Thursday, August 2, 2018

The Media (a Singular Noun) as "The Enemy of the People"

«Second thing we do — let's kill the reporters!»

What people believe and think and feel is complicated, dynamic, often contradictory, and usually — with "ordinary people," "civilians" — the business only of themselves, family, or close friends, or members of a jury that has to judge motivation.

We can, though, work through the logic of various political positions and make a kind of sense out of most "senseless violence" or what, in this case, at least one reporter felt as senseless hostility. So consider the line of thought and/or feeling —

* "The media" is a singular noun and one essential thing.

* One drop of evil poisons and impurifies the essence of a limb of the Body Politic.

* The Leader of the People channels the will of the People — "Real Americans" in this case — and embodies the essence of the People (i.e., the people who count).

* Various members of The Media attack the President, who is the Leader.

** Therefore The Media attacks the People.

*** Therefore The Media is the Enemy of the People. 
(Also because reporters are often cosmopolitan — and *that* word has a history! — while the People are nationalists; and reporters as much as anyone, and sometimes more than most, can be obnoxious, condescending snobs in dealing with "Real Americans.")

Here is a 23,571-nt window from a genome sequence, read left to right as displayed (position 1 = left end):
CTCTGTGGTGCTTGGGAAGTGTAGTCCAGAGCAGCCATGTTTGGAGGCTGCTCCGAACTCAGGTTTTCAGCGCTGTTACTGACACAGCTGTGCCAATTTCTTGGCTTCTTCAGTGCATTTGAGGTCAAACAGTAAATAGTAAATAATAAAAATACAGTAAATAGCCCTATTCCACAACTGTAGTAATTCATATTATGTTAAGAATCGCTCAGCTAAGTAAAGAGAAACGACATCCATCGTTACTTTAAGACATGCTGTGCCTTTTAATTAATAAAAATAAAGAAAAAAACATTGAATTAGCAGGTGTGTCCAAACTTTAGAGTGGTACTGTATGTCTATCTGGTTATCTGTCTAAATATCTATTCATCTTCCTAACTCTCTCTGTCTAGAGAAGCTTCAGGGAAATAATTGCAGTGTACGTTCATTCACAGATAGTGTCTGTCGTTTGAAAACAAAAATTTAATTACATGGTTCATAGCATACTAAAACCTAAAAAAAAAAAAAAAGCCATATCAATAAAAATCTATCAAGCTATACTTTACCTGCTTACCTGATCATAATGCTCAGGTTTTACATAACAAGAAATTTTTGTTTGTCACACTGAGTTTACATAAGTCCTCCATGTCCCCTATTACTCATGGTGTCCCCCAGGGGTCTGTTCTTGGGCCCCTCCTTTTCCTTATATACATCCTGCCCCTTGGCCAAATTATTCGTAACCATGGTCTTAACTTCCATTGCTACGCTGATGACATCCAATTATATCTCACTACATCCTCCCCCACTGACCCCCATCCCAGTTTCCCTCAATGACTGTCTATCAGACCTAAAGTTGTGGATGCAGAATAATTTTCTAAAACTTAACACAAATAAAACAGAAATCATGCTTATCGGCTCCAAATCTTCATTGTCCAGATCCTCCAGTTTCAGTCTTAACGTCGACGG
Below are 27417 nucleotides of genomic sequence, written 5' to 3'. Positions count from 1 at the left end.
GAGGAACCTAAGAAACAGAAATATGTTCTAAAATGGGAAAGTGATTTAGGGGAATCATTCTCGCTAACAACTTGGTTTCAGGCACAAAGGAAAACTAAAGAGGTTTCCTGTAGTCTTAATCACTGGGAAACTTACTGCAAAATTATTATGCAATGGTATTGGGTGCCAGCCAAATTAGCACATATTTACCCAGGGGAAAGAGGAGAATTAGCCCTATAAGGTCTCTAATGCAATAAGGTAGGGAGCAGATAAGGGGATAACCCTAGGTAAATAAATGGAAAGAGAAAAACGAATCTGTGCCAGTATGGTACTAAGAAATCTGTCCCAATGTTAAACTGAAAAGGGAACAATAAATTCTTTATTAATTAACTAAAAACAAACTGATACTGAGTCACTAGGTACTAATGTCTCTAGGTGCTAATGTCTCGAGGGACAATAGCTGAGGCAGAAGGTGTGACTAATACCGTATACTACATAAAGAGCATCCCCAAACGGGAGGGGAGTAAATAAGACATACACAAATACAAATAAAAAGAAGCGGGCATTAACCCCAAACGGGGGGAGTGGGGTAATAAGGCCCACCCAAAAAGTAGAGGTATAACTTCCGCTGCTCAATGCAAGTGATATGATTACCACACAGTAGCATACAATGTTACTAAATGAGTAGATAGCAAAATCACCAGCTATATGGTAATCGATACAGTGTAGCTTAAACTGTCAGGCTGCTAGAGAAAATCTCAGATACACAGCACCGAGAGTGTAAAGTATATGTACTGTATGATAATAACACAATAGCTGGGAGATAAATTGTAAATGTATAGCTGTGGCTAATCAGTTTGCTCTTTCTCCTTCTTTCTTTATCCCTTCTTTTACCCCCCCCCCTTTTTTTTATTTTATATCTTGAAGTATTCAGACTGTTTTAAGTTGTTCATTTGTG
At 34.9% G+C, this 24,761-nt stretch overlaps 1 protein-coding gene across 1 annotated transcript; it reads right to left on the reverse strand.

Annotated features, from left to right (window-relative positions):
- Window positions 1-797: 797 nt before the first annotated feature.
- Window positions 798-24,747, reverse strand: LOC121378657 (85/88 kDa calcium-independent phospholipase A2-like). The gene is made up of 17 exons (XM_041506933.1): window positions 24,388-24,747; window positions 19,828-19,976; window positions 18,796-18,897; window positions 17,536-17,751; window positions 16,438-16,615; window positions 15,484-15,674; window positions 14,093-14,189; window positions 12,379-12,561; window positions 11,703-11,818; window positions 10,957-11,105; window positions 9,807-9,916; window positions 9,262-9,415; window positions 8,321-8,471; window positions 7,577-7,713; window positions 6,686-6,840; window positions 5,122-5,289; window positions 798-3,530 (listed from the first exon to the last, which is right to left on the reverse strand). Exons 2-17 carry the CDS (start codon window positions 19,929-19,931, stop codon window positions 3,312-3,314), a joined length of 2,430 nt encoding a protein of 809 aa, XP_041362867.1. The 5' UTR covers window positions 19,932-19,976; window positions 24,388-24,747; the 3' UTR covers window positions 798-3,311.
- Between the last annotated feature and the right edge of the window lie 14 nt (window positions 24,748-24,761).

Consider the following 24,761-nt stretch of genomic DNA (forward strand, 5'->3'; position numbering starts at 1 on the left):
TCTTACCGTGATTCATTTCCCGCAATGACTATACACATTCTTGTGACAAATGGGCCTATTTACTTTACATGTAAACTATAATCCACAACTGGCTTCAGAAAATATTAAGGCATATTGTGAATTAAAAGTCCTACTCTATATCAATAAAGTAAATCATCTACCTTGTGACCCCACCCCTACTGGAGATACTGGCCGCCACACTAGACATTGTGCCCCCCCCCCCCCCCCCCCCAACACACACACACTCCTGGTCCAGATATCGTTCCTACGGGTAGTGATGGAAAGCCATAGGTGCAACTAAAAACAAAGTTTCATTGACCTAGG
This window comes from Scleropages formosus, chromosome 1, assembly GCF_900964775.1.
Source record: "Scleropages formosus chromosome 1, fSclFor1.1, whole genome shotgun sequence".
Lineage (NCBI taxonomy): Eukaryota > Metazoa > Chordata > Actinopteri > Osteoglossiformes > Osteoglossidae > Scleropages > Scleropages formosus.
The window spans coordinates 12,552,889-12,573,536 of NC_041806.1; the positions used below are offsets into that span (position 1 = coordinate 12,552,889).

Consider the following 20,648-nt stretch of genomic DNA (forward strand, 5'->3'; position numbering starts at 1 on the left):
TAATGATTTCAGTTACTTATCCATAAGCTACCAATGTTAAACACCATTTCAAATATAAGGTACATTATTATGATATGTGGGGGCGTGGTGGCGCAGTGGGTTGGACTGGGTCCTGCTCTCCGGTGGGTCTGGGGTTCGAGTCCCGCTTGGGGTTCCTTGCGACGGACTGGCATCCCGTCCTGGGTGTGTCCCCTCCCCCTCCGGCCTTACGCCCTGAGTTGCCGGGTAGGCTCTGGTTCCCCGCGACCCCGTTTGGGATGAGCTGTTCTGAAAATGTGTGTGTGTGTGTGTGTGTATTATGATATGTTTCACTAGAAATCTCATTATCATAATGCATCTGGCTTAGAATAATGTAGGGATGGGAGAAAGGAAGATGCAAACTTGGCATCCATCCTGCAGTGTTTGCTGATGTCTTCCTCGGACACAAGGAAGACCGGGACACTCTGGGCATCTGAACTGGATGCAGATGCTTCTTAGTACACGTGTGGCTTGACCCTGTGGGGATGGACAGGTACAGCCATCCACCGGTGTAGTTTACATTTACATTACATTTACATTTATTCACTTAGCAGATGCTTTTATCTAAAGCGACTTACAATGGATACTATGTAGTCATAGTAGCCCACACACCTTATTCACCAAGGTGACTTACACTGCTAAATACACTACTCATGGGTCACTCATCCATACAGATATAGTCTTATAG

And therefore reporters and others in The Media shouldn't be too surprised if a figuratively infected limb of the body politic gets some pretty radical cutting (or amputation) and some of them eventually find themselves in very literal unemployment lines and happy not to be in detention camps.

"Enemy of the people" is a Stalinist line, but _An Enemy of the People_ is the title of an 1882 play by Henrik Ibsen set in a nice little (unnamed) town we can see in good old democratic (and hygienic) Norway. Like, democracy doesn't have to be liberal democracy; populism has always had its dark side; and just how the "demos" in "democracy" gets defined — the People in popular government — can get nasty. There are a number of ghosts to consult here, starting maybe with Socrates from democratic Athens to victims of festive popular pogroms and lynchings.

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